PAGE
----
Lord Hamilton, 1798.

Letters from the Past

Lord Archibald Hamilton, London, 1798

Lord Archibald Hamilton (born 15 July 1740, died 16 February 1819).

As we have three letters to this man, I searched on the internet and found basic information about him from Wikipedia.

Archibald Hamilton, 9th Duke of Hamilton and 6th Duke of Brandon was a Scottish peer and politician.

He was the second son of the 5th Duke of Hamilton, by his third wife, Anne Spencer, and was educated at Eton.

His political career began in 1768, when he became Member of Parliament for Lancashire and held the seat until 1772 when he was appointed a Steward of the Chiltern Hundreds. This meant in effect that he retired from parliament.

In his private life, he was was a prominent figure in the world of Thoroughbred horse racing. Between 1786 and 1814 his horses won seven runnings of the St Leger Stakes at Doncaster.

On 25 May 1765, he married Lady Harriet Stewart (a daughter of the 6th Earl of Galloway) and they had five children.


So now back to the letters. The second letter in very poor condition, looks as though it has been torn on opening, or after reading it! The letter is undated, but has a London Penny Post triangular stamp Dockwwra type, poorly applied and pretty much indecipherable. The watermark is a crest with the letters GR but no date.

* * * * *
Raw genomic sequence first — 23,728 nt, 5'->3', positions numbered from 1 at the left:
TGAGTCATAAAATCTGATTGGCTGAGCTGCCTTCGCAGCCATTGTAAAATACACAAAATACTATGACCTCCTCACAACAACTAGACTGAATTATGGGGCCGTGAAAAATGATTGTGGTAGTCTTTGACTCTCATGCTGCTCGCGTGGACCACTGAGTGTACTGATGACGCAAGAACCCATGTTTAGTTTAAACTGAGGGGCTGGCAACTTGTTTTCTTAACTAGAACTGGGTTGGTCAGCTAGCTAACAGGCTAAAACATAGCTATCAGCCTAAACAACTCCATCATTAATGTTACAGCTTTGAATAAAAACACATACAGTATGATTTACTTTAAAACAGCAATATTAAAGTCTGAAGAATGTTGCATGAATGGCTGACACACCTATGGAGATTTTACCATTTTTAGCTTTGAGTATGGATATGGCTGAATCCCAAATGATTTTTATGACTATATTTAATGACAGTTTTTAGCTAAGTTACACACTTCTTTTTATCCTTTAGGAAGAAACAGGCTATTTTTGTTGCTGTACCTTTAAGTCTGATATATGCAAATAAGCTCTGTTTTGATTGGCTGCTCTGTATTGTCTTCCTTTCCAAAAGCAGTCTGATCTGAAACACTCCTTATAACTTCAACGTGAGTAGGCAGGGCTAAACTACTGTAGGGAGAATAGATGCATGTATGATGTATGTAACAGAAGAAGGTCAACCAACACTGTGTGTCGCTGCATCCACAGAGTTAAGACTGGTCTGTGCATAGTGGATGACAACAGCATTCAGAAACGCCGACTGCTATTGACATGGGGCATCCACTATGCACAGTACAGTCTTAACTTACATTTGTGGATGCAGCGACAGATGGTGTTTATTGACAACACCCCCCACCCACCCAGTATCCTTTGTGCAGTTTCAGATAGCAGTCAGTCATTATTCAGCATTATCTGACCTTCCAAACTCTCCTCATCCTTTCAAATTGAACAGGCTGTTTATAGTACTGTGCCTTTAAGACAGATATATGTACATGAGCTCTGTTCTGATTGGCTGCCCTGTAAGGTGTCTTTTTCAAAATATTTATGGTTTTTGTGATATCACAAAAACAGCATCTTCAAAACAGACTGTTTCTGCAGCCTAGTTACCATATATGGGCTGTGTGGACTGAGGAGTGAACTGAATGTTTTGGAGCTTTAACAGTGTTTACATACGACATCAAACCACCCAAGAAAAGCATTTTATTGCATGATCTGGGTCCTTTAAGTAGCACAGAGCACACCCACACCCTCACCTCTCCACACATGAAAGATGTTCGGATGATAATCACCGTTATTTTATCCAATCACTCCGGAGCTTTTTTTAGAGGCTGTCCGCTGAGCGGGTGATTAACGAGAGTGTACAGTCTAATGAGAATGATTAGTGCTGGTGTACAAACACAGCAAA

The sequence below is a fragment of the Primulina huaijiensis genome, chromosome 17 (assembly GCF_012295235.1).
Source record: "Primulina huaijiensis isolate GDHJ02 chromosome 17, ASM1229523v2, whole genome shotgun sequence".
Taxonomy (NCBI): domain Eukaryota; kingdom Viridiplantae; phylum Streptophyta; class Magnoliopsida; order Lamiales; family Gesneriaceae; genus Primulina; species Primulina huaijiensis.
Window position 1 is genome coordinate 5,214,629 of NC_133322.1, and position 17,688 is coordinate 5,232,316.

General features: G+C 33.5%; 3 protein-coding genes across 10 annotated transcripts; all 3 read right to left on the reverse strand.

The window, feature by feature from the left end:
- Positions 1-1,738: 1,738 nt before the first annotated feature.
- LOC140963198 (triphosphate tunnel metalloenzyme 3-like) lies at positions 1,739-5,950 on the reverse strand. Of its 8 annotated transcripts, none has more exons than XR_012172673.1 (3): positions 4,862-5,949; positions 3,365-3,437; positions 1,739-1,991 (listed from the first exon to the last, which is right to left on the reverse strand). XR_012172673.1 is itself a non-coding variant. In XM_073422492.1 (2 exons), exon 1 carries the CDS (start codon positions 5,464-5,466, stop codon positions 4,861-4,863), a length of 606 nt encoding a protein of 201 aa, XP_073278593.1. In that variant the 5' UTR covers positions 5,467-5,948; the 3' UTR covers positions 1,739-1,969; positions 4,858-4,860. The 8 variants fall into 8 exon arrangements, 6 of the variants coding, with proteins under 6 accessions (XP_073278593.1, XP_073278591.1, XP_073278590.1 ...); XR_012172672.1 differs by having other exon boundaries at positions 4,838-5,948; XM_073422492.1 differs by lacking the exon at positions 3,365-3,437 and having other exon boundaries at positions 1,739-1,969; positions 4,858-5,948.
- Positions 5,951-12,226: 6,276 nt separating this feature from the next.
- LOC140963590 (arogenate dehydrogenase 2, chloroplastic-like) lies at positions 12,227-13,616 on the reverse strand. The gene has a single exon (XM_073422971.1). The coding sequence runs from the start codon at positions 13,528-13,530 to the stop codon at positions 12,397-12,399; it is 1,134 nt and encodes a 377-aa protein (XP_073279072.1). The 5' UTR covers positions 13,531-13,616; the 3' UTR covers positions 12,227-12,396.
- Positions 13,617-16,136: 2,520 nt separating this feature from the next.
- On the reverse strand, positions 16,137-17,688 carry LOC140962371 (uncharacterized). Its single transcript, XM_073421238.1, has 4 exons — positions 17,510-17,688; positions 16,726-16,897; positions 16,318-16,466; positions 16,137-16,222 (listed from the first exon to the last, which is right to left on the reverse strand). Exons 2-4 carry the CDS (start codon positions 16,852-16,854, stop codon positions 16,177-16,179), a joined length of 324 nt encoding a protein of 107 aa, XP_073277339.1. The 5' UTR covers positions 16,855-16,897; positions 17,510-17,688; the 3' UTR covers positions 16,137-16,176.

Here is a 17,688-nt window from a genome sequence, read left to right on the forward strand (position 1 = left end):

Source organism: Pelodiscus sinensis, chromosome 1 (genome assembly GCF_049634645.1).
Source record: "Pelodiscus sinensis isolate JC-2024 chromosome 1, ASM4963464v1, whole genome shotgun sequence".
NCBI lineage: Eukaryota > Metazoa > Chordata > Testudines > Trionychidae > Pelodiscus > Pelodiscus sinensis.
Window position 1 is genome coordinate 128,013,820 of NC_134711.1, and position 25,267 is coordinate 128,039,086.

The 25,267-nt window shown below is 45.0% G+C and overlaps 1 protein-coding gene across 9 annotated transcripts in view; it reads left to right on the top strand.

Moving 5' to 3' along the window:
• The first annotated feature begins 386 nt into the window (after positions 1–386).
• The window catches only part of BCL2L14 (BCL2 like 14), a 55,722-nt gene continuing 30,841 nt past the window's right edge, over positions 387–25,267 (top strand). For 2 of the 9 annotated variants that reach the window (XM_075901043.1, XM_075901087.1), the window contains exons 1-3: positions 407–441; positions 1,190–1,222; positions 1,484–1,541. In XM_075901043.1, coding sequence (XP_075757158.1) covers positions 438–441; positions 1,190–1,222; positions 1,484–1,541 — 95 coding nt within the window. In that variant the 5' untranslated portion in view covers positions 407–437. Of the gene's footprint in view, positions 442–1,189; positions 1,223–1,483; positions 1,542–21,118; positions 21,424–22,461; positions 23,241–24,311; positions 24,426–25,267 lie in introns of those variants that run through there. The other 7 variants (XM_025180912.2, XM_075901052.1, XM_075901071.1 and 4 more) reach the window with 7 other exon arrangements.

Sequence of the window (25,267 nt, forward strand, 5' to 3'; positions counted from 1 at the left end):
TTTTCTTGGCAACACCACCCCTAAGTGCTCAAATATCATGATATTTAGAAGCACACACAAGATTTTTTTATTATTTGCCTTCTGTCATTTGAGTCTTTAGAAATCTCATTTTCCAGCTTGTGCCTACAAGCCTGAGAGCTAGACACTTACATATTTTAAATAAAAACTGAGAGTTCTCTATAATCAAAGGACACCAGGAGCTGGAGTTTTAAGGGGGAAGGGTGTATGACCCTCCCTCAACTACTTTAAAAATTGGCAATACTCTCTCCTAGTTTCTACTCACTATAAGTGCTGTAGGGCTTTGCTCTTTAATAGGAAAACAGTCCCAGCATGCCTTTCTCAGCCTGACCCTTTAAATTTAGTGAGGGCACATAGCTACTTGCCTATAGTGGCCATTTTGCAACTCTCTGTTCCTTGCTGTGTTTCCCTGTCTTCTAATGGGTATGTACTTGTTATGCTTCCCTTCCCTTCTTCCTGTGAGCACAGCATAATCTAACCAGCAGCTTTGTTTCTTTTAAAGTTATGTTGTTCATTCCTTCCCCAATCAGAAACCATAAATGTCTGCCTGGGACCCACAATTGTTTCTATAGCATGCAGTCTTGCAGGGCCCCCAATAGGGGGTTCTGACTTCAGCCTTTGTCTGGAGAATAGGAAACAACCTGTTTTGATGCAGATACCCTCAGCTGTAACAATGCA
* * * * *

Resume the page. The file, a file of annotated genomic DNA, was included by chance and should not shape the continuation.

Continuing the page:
Is is addressed simply “Lord A. Hamilton Uppr Gros. Place”, then on the other side what looks like Conway Ho., but I could find no information about a Conway House in London at this time.

The letter begins with what sounds like a suggestion that Lord Archibald pulls himself together, as his friend is concerned about him.

For some days past mon ami I have been so extremely indispose’d as scarcely to be able to crawl about, but still I exert and have even dragg’d myself out of doors, let me beg of you to make some exertions yourself and try to surmount difficulties and even indisposition.
You tell me you are harrass’d and ill, I believe it all, but you must not give way too much, I should be sorry again to see you in the state I saw you the last time, I do assure you I suffered a great deal after you was gone.

He then continues with information about Calais in France. It surprised me how much travel was taken on the continent in the 18th century, but his friend knows and shares it, so he had probably been there.

There is no consecrated ground for the Protestants in Calais nor I believe in any part of France, but there is a piece of ground allotted for the English in Calais.

When you do favor me with your company in Buckinhamsh. let me know the time, that I may not be from home. Let me again take the liberty of repeating how anxious I am for your making efforts to compose your mind, that will be a great matter towards the restoration of your health, and add greatly to the comfort of your affectionate
S.M.


The third letter is possibly written by the same person who wrote the second one, and about the same time, as it is also addressed to Grosvenor Place, and the writing is similar but in a hurry and distress so it is probably S. Massey.

   

The small image shows how the postmark was stamped across the fold of the letter beside the wax seal.

As the large illustration shows, it was addressed to Lord A Hamilton 11 Gro Place. This is Grosvenor Place in London, which is still there. It was a Penny Post letter, which is evident from the postmarks.

First, CHARING CROSS unpaid PENNY POST, Transfer stamp of the Penny Post 7 o’clock night 19 MY 98. The ‘1’ charge mark which has been crossed out and a figure 2 inserted and initialled.